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General Information  Therapeutic Riding Equine Assisted Activities
How do I participate?
Receive equine assisted life coaching As a rider As a volunteer
General Guidelines
What about confidentiality?
Everyone at Envision respects everyone’s privacy.  Our staff and volunteers are trained and sign a confidentiality agreement.
What safety precautions do you take?
Every effort is taken to maximize the safety of clients, volunteers, staff and horses.  Our staff and volunteers are experienced and trained in safety and emergency procedures and pass a confidential background check.  Riders are required to wear ASTM approved, SEI certified horseback riding helmets and sturdy closed toed shoes.  Our horses are specially trained for equine assisted therapeutic activities.  Riders are assigned up to three volunteers.  Depending on their needs, there will be a horse leader, a side walker or spotter and a specialized coach to guide the lesson under the instruction of the CTRI.  Despite all the specialized training, horses are still animals and can be unpredictable.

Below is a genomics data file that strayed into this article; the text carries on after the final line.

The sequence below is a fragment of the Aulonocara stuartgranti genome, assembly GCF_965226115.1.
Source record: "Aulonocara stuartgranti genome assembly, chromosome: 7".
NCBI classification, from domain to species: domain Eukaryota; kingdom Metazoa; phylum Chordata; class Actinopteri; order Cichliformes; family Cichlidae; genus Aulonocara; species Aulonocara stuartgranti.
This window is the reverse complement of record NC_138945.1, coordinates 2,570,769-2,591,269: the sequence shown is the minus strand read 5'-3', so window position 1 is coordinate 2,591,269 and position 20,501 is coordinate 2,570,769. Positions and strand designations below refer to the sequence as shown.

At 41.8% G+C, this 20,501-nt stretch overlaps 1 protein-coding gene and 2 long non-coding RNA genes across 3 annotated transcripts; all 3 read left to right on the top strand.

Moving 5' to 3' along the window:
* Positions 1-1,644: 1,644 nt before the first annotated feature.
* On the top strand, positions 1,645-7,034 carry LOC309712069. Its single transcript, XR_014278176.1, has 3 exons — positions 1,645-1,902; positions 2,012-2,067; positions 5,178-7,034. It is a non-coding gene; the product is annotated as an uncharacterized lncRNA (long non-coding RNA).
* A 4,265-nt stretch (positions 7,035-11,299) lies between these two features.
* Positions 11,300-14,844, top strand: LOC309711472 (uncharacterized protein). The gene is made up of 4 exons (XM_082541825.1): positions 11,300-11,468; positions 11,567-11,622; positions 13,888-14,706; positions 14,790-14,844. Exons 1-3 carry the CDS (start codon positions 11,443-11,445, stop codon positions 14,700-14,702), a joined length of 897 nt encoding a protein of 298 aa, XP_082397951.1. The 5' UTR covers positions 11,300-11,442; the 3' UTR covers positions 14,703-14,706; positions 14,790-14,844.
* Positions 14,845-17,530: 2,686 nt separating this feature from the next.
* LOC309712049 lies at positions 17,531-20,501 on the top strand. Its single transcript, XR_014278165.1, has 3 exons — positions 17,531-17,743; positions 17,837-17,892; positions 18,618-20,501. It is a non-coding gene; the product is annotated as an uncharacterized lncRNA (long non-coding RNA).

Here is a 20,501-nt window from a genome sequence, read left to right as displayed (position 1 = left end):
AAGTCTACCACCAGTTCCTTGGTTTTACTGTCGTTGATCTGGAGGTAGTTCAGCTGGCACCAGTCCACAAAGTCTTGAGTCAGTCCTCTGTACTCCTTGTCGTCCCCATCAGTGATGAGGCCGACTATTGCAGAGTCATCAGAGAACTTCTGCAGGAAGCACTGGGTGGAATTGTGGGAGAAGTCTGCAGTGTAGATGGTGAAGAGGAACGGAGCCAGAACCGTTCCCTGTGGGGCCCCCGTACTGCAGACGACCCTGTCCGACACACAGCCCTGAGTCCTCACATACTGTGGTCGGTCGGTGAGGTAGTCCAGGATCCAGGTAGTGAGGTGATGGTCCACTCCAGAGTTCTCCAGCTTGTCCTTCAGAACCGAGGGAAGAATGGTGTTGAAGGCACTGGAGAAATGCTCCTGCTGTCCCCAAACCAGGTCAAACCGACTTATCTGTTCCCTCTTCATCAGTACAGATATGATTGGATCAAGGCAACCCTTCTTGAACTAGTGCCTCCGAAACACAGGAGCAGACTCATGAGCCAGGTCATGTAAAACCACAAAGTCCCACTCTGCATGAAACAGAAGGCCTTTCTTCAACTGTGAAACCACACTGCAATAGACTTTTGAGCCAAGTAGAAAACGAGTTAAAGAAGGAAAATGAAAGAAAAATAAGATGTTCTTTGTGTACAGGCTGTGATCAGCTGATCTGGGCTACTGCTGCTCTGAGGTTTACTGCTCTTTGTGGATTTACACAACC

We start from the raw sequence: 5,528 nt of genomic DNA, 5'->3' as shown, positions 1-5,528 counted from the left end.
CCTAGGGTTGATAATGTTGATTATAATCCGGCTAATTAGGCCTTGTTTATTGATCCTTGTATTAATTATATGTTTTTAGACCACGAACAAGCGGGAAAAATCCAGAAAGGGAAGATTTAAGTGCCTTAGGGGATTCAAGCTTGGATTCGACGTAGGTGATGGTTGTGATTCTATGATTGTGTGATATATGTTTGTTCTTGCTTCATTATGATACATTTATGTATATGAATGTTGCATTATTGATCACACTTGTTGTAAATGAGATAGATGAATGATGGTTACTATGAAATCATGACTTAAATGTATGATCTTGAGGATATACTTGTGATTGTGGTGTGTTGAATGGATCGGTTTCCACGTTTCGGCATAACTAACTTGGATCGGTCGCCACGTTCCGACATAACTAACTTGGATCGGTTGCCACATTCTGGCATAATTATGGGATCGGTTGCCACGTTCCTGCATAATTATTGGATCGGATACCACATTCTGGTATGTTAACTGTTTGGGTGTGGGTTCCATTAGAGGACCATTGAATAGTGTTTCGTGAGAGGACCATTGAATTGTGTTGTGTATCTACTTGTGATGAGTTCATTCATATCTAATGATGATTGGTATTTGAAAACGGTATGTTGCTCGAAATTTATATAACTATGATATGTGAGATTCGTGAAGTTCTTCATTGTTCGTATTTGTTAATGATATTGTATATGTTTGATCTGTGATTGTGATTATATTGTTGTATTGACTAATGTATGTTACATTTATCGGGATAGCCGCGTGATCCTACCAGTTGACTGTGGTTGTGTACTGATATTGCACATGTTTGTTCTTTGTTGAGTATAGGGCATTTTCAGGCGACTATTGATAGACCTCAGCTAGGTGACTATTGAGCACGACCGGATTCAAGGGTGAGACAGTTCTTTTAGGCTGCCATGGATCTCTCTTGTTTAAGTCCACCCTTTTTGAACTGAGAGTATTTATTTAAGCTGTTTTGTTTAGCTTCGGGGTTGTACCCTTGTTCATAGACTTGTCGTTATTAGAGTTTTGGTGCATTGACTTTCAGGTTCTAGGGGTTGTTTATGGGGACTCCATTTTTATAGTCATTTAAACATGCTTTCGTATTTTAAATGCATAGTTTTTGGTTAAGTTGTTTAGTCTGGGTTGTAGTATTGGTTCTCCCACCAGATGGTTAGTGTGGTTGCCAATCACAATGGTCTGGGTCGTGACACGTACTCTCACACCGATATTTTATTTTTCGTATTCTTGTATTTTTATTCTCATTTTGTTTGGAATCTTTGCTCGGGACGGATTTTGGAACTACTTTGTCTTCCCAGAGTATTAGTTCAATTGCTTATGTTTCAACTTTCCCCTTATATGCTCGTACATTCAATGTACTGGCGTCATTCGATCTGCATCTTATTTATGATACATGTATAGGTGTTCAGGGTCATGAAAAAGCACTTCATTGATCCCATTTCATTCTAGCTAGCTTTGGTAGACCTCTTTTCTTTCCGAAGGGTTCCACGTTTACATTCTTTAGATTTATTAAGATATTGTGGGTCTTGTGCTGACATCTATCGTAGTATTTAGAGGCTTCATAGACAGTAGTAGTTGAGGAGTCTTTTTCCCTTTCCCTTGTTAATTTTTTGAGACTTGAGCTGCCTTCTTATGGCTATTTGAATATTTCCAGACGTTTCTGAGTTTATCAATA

What kind of horses do you use?
We use horses of all breeds, sizes, gaits and colors in order to fit each client’s need.  Generally they are older and very experienced in life which gives them a calm and patient attitude.
Where are you located?
We are centrally located about a mile off the 51 and Shea near the Phoenix Mountain Reserve
What is the cost?
Prices vary depending upon the services required.
What do I wear?
Sturdy closed toed shoes that will not slip off your feet and long pants.  Sandals of any kind are not acceptable.
What if it rains?
It may only be raining in your part of the valley so please call to see if sessions have been cancelled.

Can family members ride the horses?
No, however we do offer family support programs involving the horses.

Equine Assisted Therapeutic Activities
What are Equine Assisted Therapeutic Activities (EATA?)